Strangely nobody seems to have put two and two together and even more bizarrely one finds many "geeks" and tech heads throwing their support in for the NBN, dazzled by the idea of fibre to the home, not thinking that Steven Conroy - the pig headed minister responsible for the Internet Filter furor, is the same minister entirely responsible for coming up with and implementing the NBN and has previously alluded to the fact that the NBN will be filtered as though it is a forgone conclusion - of course the government will filter it's own public network.

So we will have a filter and state owned consumer network, smaller ISP's will be driven out of business (the government's spending $10k per household to roll out this network to every home whether you want it or not) and of course the government ISP will be subsidised to ensure that access to it is "affordable" by all. Which is simply code for we don't want this to embarrasingly fail when nobody signs up because without subsidies it would cost $350 a month per customer to recoup the investment before the infrastructure needs replacing.

What private ISP can compete with that?

A few possibly unfiltered private ISPs will remain, but they will be niche and necessarily expensive once they lose the mass of their customer base.

Comment: Re:Call me a extremist if you want (Score 2, Interesting) 706

by twostix (#33297312) Attached to: Google's CEO Warns Kids Will Have to Change Names to Escape "Cyber Past"

Last year someone through a rock through my front window (actually a potato from a potato gun).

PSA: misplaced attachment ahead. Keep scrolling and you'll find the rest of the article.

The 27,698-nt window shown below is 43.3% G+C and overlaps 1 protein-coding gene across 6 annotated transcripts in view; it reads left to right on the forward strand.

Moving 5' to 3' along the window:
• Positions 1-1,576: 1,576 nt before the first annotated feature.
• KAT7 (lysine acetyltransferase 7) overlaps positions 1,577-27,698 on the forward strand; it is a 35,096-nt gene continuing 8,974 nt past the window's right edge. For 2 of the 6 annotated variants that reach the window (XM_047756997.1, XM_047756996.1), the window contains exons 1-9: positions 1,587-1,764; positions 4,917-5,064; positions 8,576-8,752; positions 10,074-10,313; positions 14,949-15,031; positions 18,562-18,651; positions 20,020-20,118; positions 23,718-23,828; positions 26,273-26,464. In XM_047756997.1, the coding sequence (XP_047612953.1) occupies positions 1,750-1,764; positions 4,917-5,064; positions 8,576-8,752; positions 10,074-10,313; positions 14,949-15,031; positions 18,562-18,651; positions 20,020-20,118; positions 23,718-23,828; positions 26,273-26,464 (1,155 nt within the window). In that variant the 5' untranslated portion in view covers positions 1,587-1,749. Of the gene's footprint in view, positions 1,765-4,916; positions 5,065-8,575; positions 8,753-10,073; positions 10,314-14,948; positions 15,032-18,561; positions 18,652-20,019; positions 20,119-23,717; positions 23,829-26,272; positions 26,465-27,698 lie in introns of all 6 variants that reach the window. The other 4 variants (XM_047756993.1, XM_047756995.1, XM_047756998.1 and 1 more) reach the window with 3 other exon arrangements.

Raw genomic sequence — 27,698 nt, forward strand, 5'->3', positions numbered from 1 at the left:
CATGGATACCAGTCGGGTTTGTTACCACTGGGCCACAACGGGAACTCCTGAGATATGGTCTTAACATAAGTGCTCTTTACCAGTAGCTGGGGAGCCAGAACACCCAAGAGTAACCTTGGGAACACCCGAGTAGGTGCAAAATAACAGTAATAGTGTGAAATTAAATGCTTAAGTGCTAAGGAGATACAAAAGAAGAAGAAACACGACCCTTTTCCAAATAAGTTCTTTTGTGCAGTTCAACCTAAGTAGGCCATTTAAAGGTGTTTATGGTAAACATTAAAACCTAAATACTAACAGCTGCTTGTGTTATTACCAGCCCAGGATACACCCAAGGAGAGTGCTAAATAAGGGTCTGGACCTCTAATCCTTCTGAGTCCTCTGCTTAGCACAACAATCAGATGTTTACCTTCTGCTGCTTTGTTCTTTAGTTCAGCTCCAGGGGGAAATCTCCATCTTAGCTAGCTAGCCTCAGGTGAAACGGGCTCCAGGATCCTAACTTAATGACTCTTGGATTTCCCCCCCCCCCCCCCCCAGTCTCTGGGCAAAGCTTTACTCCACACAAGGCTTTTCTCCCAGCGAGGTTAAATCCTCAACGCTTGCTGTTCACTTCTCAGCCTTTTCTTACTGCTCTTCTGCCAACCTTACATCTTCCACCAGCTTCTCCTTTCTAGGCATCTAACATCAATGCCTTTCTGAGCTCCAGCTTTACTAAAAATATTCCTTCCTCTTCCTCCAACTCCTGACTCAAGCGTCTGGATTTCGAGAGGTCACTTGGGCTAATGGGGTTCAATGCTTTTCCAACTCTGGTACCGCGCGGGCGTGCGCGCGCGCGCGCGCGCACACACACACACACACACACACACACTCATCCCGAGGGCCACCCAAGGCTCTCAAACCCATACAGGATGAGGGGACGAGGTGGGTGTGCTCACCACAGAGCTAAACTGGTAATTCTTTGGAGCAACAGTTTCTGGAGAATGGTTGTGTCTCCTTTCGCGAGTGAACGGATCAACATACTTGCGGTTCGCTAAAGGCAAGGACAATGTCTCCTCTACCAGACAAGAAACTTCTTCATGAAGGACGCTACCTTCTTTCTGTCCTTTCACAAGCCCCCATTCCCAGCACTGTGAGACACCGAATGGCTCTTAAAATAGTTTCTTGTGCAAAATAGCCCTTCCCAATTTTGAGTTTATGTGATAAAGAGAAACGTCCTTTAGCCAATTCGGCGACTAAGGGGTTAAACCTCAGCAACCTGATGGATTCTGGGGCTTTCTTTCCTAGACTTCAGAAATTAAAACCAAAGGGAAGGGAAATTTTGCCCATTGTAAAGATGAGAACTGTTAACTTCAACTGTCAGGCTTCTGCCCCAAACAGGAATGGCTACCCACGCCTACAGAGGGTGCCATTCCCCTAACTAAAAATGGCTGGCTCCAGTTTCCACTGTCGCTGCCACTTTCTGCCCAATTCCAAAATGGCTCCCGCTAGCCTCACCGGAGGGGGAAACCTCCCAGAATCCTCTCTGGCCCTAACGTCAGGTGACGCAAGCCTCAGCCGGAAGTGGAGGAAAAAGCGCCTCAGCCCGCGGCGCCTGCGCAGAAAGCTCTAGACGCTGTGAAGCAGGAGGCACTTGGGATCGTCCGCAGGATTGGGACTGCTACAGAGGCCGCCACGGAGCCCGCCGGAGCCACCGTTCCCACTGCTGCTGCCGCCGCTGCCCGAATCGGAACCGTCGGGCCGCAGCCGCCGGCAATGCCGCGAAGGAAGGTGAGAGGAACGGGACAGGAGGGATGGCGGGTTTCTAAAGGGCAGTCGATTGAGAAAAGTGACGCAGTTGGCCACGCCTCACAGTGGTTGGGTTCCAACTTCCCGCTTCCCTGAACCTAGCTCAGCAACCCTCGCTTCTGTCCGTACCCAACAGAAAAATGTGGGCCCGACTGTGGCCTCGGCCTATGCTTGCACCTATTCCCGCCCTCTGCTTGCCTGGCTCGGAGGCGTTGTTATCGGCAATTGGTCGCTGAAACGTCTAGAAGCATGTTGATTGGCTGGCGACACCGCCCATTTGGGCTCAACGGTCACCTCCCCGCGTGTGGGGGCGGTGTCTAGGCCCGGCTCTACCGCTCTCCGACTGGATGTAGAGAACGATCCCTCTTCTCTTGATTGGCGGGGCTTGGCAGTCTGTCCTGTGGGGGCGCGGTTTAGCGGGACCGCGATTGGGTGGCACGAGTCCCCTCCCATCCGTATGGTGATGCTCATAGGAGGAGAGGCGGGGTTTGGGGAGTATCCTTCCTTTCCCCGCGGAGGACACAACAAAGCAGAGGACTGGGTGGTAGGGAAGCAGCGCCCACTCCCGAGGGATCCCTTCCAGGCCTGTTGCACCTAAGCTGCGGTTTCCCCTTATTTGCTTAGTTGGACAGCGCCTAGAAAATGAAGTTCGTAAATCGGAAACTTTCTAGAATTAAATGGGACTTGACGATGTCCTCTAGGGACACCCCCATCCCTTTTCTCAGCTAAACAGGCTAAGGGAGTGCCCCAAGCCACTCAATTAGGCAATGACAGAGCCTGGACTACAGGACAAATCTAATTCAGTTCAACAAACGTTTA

My 6 month old son was sitting next to the window as he used to do every morning enjoying looking out at the front yard and cars going by. The blinds were shredded from the glass which thank god took the velocity out of the flying shards, if not for those blinds being a quarter closed it would have been him that was shredded, I came running out to see glass all over and around him, my other half almost hysterical.

The young men were caught after I chased them down the road (filled with a rage that I later learned comes with fatherhood when one's young are placed in physical danger - dangerous thing it is). The young men ended up hiding in a ladies backyard begging her to call the police. I too called the police as I didn't want to go jumping fences as they did. They were taken away by the police.

In any case I thought I'd never see them again, but over then next few nights each of the three came to the door to apologise to us. They paid to fix the window and generally did the right thing.

They had to front up to me and endure a lecture from about how quickly a stupid thing like firing a potato gun at a house can spiral into them hiding in a backyard afraid for their safety as a 6'4, 105kg slightly crazed individual tries to catch them - with every intention of hurting them. I told them how relieved I was that I *hadn't* caught them as my life would have been drastically altered as well. That they were now know to the police and as one already had a juvenile record this stupidity meant he may spend some time in Juvenile hall. And that if those blinds hadn't protected my son that they would all A) Be up on serious criminal charges and B) Would have to live knowing that they had caused major suffering to a baby. All from the stupid childish decision to just smash some shit up.